Duncan– There are several things to think about when looking at backups in your vehicle. Training is key no matter what you choose. Remember; Train like you fight, Fight like you train. An ankle holster with a back up is always a good option, a reliable lite-weight  snub nose was always my favorite on my person. For your vehicle, I preferred a full or mid size duty pistol that carried my same duty load.  Mounted to your dash or next to your console, where you can quickly access it, in-case of an ambush or driver exiting quickly before you get your seatbelt off. With a full duty load you can return effective fire and bunch through your windshield if needed.  I can’t stress training with them in your vehicle as much as possible, so it become second nature.  I would do both if you can.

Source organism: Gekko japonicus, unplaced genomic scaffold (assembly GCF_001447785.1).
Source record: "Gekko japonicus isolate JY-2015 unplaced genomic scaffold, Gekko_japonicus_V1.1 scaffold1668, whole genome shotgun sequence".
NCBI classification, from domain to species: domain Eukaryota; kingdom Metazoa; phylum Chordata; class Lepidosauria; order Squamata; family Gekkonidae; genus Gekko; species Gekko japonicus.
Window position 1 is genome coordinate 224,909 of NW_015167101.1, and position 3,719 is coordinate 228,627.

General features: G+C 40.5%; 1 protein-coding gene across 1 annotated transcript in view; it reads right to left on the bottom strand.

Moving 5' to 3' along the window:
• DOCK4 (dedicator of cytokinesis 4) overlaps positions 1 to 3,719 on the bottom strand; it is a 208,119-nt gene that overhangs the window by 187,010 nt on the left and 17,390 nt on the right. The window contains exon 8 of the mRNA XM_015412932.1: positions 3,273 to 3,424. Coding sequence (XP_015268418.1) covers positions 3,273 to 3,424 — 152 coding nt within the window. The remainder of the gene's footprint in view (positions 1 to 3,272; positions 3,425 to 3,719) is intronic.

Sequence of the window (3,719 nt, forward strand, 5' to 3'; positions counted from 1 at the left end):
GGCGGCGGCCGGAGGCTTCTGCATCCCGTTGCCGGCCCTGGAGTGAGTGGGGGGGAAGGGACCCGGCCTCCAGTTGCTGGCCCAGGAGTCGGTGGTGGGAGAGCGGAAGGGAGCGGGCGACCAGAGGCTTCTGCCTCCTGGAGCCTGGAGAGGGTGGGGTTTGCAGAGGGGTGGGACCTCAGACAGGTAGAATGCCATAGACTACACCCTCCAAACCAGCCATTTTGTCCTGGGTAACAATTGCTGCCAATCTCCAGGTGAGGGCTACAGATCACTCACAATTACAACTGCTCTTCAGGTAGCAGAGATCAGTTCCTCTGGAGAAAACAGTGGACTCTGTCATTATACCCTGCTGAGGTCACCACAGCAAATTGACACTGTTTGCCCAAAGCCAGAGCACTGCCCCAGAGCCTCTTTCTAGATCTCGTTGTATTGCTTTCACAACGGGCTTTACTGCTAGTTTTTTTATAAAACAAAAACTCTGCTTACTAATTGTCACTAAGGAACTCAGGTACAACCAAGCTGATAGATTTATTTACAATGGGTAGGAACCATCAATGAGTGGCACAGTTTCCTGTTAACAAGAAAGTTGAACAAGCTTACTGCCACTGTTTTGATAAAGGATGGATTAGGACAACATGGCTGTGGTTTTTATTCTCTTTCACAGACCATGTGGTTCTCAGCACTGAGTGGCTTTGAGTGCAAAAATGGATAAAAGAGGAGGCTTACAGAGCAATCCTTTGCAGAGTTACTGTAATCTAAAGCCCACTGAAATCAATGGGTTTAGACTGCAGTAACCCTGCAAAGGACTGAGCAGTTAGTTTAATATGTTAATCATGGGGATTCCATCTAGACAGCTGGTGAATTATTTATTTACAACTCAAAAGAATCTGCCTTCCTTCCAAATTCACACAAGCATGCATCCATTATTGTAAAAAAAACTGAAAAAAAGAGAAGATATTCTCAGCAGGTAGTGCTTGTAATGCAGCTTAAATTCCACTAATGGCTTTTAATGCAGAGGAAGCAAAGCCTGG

We asked Catherine Kim to answer a few questions we have received from email and facebook.

Q:  My wife wants a pistol to carry, what handgun do you think would be a good choice for her? Caliber and type of handgun?

Catherine:   Take her to the range and rent/test various guns.  Help her find something that is light to carry, comfortable to shoot, reliable, yet still has the stopping power necessary in a defensive situation. That’s what brought me to decide on the Sig P226, but there are many good new female friendly guns. The Glock 19 is very simple to use and reliable, the Smith and Wesson M&P pistols come with 3 different sized backstraps for perfect hand fit, the S&W Airweight is a super light revolver, Ruger, Kel Tec and Kahr all make sub compact carry models, etc. Nothing beats actually shooting the gun before buying it.